Distributed networks of robotic telescopes have the power to make a significant contribution to the scientific community, in a variety of fields. As part of the Telescope Live collaboration with the University College London Observatory (UCLO), PhD student Hamish Caines has been working to develop pipelines and processes to manage the efficient use of the Telescope Live network to make these contributions. Also working on this project are Professor Giorgio Savini, Director of UCLO, and Dr Marco Rocchetto, one of the key developers behind Telescope Live. The first area of interest we have identified is the study of Exoplanetary Systems.
An Exoplanetary System is comprised of a host star and at least one planet in orbit around it. Several thousand of these planets have been discovered since the first in 1992, and the easiest way to observe many of these is through the transit method. If an exoplanet’s orbit is aligned correctly, it will regularly pass between us and its host star. When this happens, the brightness of the star drops slightly, similarly to how the sky gets dark during a solar eclipse this is called a transit. However, the drop in brightness that results from an exoplanetary transit is much smaller than the drop we see during a solar eclipse.
If an exoplanet with an atmosphere transits its host star, in addition to light being blocked by the planet, some will filter through the atmosphere, leaving traces of its components. Specific elements and molecules have specific chemical signatures that we can search for and then measure the strength of. This allows to determine and quantify the composition of the planet’s atmosphere, this is technique called transit spectroscopy.
The ARIEL mission is an M-class European Space Agency mission, led by Professor Giovanna Tinetti of UCL. The ARIEL mission will observe 1000 extra-solar planets using photometry and spectroscopy in order to attempt to determine the composition of their atmospheres. It will use transit spectroscopy to do this and therefore will require precise knowledge of the 1000 planets’ transit timings. However, as the mission will not launch until 2028, this precision will degrade significantly, preventing efficient use of the observing time that will be available. In some extreme cases, the uncertainty in any predicted transit time will exceed the duration of the transit itself, making any observation difficult, let alone and efficient one.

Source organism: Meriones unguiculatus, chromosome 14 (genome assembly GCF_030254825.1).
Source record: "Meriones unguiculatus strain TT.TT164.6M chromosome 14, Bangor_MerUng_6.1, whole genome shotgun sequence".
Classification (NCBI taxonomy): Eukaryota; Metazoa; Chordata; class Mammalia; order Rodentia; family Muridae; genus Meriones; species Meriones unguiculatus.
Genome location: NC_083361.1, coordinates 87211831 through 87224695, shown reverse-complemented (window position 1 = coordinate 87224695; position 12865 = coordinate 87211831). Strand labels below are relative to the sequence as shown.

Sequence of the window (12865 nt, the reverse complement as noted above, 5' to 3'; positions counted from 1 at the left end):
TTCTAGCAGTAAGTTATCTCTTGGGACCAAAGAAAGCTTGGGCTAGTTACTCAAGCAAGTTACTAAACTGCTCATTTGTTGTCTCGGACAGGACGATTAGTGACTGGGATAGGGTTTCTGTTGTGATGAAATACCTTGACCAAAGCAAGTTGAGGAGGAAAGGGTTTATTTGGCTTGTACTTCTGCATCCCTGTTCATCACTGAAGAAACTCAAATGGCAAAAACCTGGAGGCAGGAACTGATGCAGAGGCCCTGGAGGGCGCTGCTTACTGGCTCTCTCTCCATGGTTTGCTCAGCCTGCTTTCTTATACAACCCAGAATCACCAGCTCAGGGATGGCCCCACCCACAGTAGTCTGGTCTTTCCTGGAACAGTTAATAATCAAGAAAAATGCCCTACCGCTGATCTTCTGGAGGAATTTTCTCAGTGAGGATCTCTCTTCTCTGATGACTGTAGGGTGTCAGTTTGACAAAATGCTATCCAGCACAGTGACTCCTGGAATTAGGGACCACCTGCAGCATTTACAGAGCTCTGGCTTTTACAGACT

As the uncertainty in a predicted transit time grows with time, the easiest way to prevent the uncertainty growing too large is to periodically obtain more up-to-date data for each target. This is where Telescope Live can contribute. Observations of exoplanet transits, which are fixed in time, will require a distributed network of telescopes to cover as much of the night sky as possible, to ensure that we can cover all of the targets in the ARIEL target list.
In addition to the telescope resources, we also require an efficient method for the scheduling of the observations. We need to ensure that the uncertainties for all targets do not grow to be too large, whilst ensuring that we are using the observing time efficiently. To do this, we have tested multiple sets of selection criteria by simulating the acquisition of the observations from today until the mission launch and evaluating the resulting performance. We do this by examining how successful the criteria were at maintaining the timing uncertainties within the desired limit, and how much observing time was used.
In addition to testing the selection criteria, we also tested the telescope configurations used in the data acquisition, starting from the current Telescope Live network. We then added more telescopes to the network and re-ran the simulator. We can therefore quantify the impact of adding telescopes in different areas of the globe, which is useful information that may be used to inform future decisions regarding the expansion of the Telescope Live network.
Following our work on determining the most efficient scheduling method for this data acquisition, we have developed a scheduler outside of the simulator that generates observation schedules for a real network of telescopes. The next step is to develop an algorithm for this scheduler to interact with the Telescope Live scheduler via an API, allowing automated scheduling of exoplanet transit observations in a way that does not interfere with other users of the network.
Finally, once we have obtained some data, we will look to develop automated pipelines for the processing of the time-series data, and the transit light curve fitting routines that will extract the timing data that we require. In addition, we are continuing to explore other research areas that will benefit from the use of the Telescope Live network.